Open banking regime enters next phase as tier two lenders join

Australia’s open banking scheme has reached its next major milestone, with all banks and credit unions now expected to share basic consumer data with individuals and registered data holders.

From today, non-major authorised deposit-taking institutions (ADIs) will be required to join the big four banks as data holders under the consumer data right (CDR) scheme.

As data holders, institutions will initially need to share data on savings and transaction accounts, as well as credit and debit cards with individuals if they request it.

That data will also be available to the handful of data recipients that have been accredited by the Australian Competition and Consumer Commission to use the data to provide product or service.

A phased approach will then see ADIs share data for home loans and personal loans from November, followed by other loans and lines of credit, trusts and retirement accounts from February 2022.

The Commonwealth Bank, ANZ, Westpac and NAB have been sharing this consumer data under phases one, two and three of the scheme since February after first joining the CDR in July 2020.

But even as the CDR enters its next phase, only a handful of tier two lenders have currently signed on as data holders, with the remainder delaying their entry – some by up to 18 months.

In addition to the big four banks, ten additional ADIs – and their respective brands – had become data holders at the time of publication.

Two of these, including Regional Australia Bank – which became a data holder late last year – and Australian Military Bank (including RSL Money), have done so using fintech’s CDR solution.

Macquarie Bank, Suncorp, Citgroup, AMP, Judo Bank, eftpos provider Tyro and neobanks Up and Volt have also become last-minute data holders, which the ACCC’s website shows has occurred in the last three weeks.

The full list can be found here.

Frollo chief information officer Tony Thrassis last week said he expected around “15-20 data holders to be ready” through the fintech’s open banking platform in early July.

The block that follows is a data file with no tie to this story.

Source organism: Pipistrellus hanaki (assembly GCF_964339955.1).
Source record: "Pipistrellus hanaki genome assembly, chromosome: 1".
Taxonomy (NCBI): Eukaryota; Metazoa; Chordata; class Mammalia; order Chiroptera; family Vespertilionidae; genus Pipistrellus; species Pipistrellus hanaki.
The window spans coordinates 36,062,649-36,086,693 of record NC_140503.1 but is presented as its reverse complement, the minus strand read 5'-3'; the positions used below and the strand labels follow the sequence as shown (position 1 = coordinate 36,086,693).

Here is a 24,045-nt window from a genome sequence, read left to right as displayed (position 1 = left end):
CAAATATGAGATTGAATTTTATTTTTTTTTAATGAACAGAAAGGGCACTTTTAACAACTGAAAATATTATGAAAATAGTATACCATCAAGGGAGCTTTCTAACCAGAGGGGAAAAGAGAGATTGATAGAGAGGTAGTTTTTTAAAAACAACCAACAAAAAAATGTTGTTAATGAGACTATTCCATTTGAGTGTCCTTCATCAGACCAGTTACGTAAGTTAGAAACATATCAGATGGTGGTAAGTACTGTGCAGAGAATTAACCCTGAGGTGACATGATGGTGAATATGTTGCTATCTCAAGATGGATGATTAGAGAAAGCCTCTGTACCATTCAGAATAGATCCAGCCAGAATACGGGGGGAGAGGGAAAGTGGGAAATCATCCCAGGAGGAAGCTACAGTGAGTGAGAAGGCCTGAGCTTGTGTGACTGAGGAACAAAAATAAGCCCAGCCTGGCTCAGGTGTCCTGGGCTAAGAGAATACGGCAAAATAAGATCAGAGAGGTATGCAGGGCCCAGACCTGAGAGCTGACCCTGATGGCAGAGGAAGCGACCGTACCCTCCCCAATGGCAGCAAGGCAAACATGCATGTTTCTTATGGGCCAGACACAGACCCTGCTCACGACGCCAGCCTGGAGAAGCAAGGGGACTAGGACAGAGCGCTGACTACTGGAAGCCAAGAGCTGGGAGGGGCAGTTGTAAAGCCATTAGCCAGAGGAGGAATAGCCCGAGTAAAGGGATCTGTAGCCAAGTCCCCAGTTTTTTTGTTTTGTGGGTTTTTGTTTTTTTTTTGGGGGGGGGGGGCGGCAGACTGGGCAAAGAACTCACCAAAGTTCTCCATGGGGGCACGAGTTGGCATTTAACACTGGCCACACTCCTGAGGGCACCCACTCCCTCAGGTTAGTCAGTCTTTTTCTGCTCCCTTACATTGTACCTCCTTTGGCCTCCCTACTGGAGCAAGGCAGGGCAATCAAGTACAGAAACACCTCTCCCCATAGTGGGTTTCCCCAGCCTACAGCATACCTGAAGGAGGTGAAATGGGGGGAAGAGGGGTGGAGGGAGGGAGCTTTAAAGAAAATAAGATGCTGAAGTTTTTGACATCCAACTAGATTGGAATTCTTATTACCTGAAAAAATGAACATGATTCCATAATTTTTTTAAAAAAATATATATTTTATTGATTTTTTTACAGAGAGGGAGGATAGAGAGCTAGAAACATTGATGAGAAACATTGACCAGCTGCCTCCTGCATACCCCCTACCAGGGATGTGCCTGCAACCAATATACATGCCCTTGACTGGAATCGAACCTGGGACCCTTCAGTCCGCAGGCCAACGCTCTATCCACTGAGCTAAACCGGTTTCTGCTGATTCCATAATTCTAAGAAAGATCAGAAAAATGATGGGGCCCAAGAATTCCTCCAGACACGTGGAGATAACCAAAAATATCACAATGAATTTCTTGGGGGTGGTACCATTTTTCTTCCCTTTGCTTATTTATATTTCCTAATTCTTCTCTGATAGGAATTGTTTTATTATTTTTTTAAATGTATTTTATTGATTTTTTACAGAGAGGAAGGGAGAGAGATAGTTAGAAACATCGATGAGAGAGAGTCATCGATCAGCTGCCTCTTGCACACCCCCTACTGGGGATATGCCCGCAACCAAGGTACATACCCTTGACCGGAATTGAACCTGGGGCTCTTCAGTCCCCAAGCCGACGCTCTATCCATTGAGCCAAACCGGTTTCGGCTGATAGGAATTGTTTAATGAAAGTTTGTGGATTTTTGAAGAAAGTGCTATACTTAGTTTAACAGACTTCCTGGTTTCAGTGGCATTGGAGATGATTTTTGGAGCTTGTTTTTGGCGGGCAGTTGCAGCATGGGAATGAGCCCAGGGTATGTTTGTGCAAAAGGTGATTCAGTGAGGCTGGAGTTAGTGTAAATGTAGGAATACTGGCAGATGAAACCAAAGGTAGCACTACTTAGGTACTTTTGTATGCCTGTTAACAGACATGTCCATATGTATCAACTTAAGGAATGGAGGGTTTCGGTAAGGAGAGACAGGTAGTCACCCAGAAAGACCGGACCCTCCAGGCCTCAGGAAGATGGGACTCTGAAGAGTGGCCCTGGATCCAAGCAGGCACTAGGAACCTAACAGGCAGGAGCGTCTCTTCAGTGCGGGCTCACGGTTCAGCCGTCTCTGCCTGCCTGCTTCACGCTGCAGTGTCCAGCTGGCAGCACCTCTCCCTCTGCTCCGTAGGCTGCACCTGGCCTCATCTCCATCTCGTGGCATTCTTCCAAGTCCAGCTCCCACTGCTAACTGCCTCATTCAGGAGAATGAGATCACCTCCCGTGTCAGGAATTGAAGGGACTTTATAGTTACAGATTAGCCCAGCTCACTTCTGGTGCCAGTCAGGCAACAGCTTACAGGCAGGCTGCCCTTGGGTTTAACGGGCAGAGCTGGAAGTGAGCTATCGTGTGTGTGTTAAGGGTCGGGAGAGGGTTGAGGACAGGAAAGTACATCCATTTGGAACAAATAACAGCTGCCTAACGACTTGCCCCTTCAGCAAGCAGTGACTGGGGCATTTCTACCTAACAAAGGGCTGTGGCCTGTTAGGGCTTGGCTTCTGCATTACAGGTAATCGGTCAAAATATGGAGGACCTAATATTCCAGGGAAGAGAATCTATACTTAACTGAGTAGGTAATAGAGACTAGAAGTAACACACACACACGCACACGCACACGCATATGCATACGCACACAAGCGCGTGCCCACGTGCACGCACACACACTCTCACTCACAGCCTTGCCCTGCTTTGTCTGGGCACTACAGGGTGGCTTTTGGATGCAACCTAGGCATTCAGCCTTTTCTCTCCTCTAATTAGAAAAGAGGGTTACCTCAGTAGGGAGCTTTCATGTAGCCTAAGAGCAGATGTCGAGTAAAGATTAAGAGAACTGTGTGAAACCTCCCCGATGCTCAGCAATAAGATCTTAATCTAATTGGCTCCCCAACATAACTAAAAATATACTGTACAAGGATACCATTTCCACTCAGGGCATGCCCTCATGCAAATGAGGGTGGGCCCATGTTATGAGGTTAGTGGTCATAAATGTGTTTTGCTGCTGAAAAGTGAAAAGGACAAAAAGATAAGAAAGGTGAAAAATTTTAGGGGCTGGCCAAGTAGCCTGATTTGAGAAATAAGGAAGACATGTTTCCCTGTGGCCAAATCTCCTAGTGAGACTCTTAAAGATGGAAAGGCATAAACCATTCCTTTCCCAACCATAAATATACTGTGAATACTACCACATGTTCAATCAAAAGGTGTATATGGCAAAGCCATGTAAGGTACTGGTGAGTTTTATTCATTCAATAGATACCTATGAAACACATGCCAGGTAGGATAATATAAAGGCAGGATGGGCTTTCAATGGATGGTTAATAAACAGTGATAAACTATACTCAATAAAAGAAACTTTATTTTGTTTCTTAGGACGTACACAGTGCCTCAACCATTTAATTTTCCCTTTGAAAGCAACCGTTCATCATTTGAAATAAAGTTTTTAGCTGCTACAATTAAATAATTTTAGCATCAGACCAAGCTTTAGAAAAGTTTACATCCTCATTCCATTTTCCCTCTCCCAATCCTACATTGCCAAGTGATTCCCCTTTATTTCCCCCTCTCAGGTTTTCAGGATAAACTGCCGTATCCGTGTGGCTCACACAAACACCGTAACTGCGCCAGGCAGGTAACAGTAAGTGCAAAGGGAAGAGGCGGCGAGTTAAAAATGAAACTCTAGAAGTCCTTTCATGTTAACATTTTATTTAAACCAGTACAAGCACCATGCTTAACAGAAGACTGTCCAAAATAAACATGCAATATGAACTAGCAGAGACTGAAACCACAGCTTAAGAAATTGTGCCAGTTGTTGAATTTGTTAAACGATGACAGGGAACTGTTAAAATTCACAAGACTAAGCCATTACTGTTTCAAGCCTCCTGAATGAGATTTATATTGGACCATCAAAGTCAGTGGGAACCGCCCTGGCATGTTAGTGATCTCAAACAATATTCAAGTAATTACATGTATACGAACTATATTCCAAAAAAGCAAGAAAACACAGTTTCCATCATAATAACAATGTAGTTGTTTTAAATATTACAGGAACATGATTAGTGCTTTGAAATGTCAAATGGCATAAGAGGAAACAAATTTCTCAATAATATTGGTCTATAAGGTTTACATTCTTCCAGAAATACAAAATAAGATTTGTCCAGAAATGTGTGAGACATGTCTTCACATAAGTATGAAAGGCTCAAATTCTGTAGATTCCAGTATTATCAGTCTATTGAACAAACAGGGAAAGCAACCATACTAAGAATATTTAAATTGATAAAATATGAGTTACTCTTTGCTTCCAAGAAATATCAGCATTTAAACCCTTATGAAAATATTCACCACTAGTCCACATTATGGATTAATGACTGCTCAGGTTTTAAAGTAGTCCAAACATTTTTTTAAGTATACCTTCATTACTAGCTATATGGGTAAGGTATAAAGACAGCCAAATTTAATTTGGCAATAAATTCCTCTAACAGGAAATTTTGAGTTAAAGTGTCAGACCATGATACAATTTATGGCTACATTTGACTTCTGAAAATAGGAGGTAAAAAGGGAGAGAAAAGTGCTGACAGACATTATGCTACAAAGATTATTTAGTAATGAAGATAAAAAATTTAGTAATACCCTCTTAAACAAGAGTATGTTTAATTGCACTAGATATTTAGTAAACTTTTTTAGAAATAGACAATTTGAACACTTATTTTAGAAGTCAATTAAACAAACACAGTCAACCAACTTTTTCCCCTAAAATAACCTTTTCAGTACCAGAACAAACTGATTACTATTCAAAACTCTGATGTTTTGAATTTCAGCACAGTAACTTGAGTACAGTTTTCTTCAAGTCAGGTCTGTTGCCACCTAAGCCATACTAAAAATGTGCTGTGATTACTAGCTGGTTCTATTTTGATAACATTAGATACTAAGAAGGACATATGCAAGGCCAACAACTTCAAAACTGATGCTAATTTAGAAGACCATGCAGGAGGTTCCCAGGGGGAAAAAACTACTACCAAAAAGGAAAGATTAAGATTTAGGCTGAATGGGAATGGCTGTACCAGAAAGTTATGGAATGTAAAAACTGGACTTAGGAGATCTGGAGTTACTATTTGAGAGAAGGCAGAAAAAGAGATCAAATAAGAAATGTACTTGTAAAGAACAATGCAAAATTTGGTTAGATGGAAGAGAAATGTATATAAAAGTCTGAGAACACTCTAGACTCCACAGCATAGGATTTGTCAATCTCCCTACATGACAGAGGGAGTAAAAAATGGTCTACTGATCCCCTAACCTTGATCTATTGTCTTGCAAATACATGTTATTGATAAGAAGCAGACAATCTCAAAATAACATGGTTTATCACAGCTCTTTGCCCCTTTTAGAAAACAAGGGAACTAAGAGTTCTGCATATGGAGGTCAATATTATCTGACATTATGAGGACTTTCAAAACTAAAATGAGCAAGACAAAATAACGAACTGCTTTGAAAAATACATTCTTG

Many of the remaining banks and credit unions have, however, had exemptions approved by the ACCC that push out their entry to the scheme until July 2022 or later.

ME Bank – which was recently bought by the Bank of Queensland – became one of the latest institutions to be granted an exemption last week.

The exemption will see the bank defer the “commencement dates of its phase one, phase two and direct-to-consumer data sharing obligations until 1 July 2022”.

Other banks and credit unions to receive exemptions this year include Bendigo and Adelaide Bank, IMB, Police Bank, Arab Bank Australia and G&C Mutual Bank.

A challenge some institutions have faced is the current requirement that each joint account holder authorise the sharing of data before it can occur.  

Treasury is currently looking to rectify this by ensuring any account holder can “authorise the sharing of account data by default unless one or both account holders choose to opt-out”.

As part of this consultation, the central agency is also looking at relaxing data access arrangements for the scheme, including by opening new pathways for businesses to obtain data.

At present, only nine data recipients are accredited to ingest data, including the Commonwealth Bank, Frollo, Regional Australia Bank, Ezidox, Yodlee, Adatree, illion, and Intuit.

Update 10:18am: An earlier version of this story stated that some ADIs had become data holders using Frollo’s open banking platform. That is not the case and the story has been updated to reflect this.

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Lisa is avid technical blogger. Along with writing a good articles, She has close interests in gadgets, mobile and follows them passionately.

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